General Electric announced June 17 the addition of a gigawatt of electrical energy to the Iraqi national grid, which is being distributed to the capital, Baghdad, and the southern cities of Samawah and Nasiriyah.
This means that domestic electricity sources are finally being enhanced following power cutoffs amid a deteriorating infrastructure. And the gigawatt is coming via equipment and expertise provided by a US multinational rather than from Iran, from which Iraq imports about 7 gigawatts. Iraq is seeking alternatives to Iranian energy sources because of US sanctions that impose restrictions on the import of energy and gas from Iran.
The official spokesman and media director at the Electricity Ministry, Ahmed Moussa, told Al-Monitor that while “General Electric has contracts with the Ministry of Electricity to boost the production of the C composite stations" in Samawah and Nasiriyah (Dhi Qar) that combined will deliver 1.5 gigawatts of power, the amount being generated is "500 megawatts, not 1,000 megawatts [1 gigawatt] as reported in the news.”
Moussa said that under Electricity Ministry contracts with General Electric, work is underway "so that the total of each station reaches about 750 megawatts.”
Both stations are being powered by natural gas.
Hamid Younis, an Oil Ministry undersecretary, told Al-Monitor that improvements in natural gas collection have raised production to the extent that the country is providing gas for power stations as well as “exporting 1,000 tons per day of liquefied gas to global markets.” In the past much gas associated with oil fields was lost.
Planning Ministry spokesman Abdul Zahra al-Hindawi told Al-Monitor, “The electricity sector projects are a priority on the investment ladder, stipulated in the five-year development plan 2018-2022, and any project to produce electric energy represents a step toward resolving the chronic supply crisis.”
Hindawi said the ministry focuses on “contracting with specialized, stable international companies as they would have great impact in addressing the energy problem, taking into account the need for solutions and treatments for the electricity problem to keep up with the steady population increases, which always cause insufficiency in production and failure to meet the need for electricity, due to the constant increase in demand.”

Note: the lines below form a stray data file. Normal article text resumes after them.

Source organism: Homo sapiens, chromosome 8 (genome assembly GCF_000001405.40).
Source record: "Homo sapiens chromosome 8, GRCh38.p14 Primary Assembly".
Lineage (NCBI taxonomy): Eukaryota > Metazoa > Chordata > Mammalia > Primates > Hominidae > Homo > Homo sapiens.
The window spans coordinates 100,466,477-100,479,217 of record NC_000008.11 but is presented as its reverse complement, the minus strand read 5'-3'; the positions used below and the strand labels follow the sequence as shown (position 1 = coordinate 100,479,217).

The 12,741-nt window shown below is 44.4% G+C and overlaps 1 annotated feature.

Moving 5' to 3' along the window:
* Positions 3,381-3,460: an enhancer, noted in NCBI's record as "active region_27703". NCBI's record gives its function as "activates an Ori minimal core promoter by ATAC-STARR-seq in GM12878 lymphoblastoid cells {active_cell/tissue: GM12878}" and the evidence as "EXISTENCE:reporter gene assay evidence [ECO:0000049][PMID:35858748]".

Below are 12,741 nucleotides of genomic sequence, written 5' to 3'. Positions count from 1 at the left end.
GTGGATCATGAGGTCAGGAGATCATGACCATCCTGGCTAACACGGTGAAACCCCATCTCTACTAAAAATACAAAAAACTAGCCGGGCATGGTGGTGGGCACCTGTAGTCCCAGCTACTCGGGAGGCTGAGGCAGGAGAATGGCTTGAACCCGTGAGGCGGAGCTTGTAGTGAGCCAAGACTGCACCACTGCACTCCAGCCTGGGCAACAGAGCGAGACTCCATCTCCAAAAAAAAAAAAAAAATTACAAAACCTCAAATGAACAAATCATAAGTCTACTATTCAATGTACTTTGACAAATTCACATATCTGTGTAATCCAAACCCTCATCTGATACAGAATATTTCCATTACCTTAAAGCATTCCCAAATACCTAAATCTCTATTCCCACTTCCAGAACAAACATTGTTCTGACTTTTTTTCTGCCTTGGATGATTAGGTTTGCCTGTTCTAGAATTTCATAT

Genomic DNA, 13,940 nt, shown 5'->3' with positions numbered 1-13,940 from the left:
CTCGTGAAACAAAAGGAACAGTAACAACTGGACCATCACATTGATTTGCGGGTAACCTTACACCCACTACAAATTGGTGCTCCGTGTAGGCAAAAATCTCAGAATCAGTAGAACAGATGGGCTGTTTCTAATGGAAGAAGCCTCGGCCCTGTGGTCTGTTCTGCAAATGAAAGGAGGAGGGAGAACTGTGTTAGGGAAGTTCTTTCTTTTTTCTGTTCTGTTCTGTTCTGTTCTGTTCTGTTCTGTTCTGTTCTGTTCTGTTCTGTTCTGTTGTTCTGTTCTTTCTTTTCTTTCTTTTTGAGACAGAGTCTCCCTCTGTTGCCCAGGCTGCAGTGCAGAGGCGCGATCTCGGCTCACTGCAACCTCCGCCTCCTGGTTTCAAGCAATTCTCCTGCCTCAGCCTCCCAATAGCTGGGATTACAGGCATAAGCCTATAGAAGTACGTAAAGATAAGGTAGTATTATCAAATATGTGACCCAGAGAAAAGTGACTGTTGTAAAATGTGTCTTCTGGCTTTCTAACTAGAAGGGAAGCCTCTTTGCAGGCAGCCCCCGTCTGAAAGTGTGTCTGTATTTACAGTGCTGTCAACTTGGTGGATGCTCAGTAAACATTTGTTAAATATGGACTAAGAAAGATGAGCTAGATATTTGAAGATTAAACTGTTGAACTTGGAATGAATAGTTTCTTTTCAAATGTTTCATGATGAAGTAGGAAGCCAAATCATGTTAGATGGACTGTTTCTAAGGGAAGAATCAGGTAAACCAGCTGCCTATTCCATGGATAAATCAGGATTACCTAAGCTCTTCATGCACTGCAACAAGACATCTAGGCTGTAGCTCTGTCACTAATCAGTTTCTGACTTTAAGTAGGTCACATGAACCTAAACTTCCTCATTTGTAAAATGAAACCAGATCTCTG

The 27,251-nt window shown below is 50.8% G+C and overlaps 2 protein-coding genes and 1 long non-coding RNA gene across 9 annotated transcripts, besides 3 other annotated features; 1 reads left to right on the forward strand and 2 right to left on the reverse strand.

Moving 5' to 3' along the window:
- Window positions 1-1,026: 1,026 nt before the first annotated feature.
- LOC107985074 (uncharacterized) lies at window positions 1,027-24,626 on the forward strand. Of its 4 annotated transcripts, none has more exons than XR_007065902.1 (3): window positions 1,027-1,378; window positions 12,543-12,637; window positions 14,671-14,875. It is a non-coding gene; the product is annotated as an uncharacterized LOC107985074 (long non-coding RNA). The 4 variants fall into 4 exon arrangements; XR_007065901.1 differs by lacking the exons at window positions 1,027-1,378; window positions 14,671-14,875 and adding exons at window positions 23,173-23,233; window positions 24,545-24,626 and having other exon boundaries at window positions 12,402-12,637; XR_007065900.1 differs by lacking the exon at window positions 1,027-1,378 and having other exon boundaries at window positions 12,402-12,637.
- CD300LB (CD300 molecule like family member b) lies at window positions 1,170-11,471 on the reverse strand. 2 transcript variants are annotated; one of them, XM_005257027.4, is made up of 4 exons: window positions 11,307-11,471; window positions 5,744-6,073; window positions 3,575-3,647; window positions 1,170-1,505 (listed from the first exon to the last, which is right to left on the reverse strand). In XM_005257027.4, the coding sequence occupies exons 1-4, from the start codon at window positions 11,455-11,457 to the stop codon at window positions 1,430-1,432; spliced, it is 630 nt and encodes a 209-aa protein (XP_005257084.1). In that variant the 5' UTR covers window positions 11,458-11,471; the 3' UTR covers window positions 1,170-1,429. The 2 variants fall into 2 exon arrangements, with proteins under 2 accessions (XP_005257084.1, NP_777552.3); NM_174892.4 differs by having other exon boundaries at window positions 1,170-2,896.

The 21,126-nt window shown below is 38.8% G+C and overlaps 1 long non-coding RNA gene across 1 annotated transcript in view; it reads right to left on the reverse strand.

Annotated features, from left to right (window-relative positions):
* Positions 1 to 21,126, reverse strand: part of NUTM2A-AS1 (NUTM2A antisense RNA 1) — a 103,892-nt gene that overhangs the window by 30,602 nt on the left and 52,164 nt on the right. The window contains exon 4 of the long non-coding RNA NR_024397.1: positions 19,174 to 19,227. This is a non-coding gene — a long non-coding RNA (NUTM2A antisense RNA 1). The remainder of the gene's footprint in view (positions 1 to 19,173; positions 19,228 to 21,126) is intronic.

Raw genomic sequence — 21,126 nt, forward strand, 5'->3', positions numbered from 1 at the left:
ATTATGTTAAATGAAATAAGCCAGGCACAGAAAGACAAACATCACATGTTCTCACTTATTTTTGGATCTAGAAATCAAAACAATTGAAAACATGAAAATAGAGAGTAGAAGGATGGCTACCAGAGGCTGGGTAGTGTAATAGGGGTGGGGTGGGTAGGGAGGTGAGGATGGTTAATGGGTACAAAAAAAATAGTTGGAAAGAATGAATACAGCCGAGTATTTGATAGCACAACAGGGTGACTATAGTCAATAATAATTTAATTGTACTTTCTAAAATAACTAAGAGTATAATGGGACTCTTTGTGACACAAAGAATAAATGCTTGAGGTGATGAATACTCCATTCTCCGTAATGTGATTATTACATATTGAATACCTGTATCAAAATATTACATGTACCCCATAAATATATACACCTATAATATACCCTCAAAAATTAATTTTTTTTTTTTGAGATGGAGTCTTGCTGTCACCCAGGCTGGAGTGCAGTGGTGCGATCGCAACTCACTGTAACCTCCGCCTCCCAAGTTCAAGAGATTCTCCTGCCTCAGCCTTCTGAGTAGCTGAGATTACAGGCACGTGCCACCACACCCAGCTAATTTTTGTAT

Member of parliament Ali al-Badiri told Al-Monitor that he fears “projects of self-sufficiency in energy and other fields will not be easily accomplished as some political leaders and MPs are fighting any investment project that achieves self-sufficiency and provides job opportunities, as such steps clash with their interests and relations with regional countries that export goods and energy to Iraq.”
He said, “Some moves toward achieving self-sufficiency were aborted by them [political leaders], which surprised many MPs.”
Manar al-Obeidi, the head of the Iraq of the Future for Economic Development, told Al-Monitor, “Gas production is a strategic goal that keeps Iraq away from external control from all sides and saves a lot of money spent in the field of electric power generation.” He added, “The US will push toward this goal in order to tighten the noose on Iran in the field of gas supply to Iraqi stations.”
Iran has been a major supplier of natural gas to Iraq.
Obeidi said he thought Iran would work to further curtail the loss of natural gas at its oil fields in order to supply it to Iraq, pointing out that Iran needs the money as it is suffering under an economic blockade.
Obeidi called on the Iraqi government to “be cautious in its dealings with both parties and to dissociate Iraq from all conflicts in order to maintain the provision of electrical energy, which represents the main artery for most of the operating sectors. Iraq must take advantage of the conflict of interests to reach self-sufficiency in the field of electric energy production.”
Meanwhile, Salam Smaysim, an economist and a former government adviser, told Al-Monitor, “Strengthening cooperation with General Electric also has a political goal which is to break the monopoly on energy exports from Iran, and this happens to fall in Iraq’s best interest because the imported electricity could be cut off at any point due to the US sanctions.”
Smaysim added that political forces and the government, amid the protests against the lack of electricity and services, will be forced to cooperate more with local energy production projects and no longer object to rehabilitating self-sufficiency projects.